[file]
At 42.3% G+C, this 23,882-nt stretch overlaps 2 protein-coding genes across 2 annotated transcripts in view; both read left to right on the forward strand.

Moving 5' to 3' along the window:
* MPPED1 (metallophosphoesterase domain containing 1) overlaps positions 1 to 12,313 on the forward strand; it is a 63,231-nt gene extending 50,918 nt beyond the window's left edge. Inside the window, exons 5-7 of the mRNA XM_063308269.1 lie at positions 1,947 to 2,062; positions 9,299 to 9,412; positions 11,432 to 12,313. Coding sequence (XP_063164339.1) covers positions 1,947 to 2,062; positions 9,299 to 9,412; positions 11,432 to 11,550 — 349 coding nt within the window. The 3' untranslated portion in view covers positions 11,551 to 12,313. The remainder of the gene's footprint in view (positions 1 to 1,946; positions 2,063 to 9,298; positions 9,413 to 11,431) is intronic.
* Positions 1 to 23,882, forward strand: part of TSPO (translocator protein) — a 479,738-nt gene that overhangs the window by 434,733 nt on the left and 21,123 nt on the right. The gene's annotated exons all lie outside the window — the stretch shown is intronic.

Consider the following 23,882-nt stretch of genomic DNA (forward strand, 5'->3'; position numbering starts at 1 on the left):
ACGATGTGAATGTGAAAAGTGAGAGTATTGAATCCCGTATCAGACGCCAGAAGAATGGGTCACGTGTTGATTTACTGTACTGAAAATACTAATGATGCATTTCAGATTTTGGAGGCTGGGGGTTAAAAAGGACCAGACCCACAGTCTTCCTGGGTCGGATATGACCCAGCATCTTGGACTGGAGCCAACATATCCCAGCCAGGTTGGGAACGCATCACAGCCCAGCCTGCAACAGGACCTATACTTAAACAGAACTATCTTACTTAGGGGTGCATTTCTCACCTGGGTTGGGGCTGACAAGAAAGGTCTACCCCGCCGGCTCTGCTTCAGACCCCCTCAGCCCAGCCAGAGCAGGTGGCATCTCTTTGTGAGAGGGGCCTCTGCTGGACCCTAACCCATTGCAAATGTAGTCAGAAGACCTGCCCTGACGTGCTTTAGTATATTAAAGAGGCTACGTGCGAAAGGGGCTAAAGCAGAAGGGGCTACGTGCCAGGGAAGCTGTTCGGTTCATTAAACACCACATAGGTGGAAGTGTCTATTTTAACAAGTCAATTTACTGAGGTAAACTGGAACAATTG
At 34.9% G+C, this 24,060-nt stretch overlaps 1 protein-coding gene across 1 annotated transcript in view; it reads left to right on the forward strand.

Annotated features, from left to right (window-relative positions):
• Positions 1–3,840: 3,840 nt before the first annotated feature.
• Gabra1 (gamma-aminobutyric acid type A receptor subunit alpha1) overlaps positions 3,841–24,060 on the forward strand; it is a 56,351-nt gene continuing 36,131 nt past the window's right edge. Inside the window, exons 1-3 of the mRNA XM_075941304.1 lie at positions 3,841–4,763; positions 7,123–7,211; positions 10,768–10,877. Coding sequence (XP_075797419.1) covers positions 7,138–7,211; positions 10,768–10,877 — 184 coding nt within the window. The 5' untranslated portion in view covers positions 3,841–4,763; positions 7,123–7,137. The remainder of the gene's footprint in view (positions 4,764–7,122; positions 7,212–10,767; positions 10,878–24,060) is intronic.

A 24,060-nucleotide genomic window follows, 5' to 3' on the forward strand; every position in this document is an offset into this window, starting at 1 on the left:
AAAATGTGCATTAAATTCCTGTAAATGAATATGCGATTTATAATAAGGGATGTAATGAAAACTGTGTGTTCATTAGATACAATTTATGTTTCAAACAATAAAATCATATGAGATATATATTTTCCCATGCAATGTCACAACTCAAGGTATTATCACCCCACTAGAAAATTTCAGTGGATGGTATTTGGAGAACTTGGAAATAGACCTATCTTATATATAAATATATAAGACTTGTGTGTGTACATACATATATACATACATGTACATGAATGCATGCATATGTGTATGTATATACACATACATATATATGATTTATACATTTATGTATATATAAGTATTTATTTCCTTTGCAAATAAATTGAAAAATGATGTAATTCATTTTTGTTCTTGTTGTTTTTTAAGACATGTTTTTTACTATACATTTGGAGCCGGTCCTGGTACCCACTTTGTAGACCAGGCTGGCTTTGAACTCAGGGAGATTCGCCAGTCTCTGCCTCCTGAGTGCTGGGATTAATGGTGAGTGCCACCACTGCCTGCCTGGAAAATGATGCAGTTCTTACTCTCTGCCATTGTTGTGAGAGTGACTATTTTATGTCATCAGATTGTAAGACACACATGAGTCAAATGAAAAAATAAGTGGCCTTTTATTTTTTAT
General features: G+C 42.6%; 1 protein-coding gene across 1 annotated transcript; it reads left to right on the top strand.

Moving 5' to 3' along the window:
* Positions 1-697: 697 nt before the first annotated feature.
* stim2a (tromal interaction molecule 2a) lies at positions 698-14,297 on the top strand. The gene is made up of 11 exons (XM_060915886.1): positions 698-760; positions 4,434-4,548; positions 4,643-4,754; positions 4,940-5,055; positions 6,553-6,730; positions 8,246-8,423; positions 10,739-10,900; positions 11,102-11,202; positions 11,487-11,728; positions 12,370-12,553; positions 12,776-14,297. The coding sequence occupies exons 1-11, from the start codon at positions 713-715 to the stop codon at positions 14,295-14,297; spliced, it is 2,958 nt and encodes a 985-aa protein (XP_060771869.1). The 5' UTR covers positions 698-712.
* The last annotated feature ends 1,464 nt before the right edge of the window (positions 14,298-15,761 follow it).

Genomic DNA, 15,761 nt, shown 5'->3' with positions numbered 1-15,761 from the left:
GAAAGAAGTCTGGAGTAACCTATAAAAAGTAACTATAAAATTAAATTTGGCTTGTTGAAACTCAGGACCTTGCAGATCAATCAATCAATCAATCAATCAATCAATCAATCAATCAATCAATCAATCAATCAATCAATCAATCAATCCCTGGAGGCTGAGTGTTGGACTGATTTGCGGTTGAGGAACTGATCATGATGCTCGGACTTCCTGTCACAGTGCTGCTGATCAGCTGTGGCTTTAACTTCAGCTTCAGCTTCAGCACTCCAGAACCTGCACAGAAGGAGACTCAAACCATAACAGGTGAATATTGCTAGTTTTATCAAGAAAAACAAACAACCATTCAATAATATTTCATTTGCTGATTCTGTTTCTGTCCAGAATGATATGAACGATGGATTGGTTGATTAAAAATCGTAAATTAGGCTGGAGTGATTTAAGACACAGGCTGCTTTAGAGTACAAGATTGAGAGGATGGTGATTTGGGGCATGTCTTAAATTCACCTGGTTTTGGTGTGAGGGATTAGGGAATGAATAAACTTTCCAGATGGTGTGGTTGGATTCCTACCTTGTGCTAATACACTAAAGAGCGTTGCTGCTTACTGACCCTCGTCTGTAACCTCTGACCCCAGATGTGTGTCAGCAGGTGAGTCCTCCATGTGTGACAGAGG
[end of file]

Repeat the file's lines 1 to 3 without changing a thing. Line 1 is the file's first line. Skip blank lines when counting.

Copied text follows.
At 42.3% G+C, this 23,882-nt stretch overlaps 2 protein-coding genes across 2 annotated transcripts in view; both read left to right on the forward strand.

Moving 5' to 3' along the window:
* MPPED1 (metallophosphoesterase domain containing 1) overlaps positions 1 to 12,313 on the forward strand; it is a 63,231-nt gene extending 50,918 nt beyond the window's left edge. Inside the window, exons 5-7 of the mRNA XM_063308269.1 lie at positions 1,947 to 2,062; positions 9,299 to 9,412; positions 11,432 to 12,313. Coding sequence (XP_063164339.1) covers positions 1,947 to 2,062; positions 9,299 to 9,412; positions 11,432 to 11,550 — 349 coding nt within the window. The 3' untranslated portion in view covers positions 11,551 to 12,313. The remainder of the gene's footprint in view (positions 1 to 1,946; positions 2,063 to 9,298; positions 9,413 to 11,431) is intronic.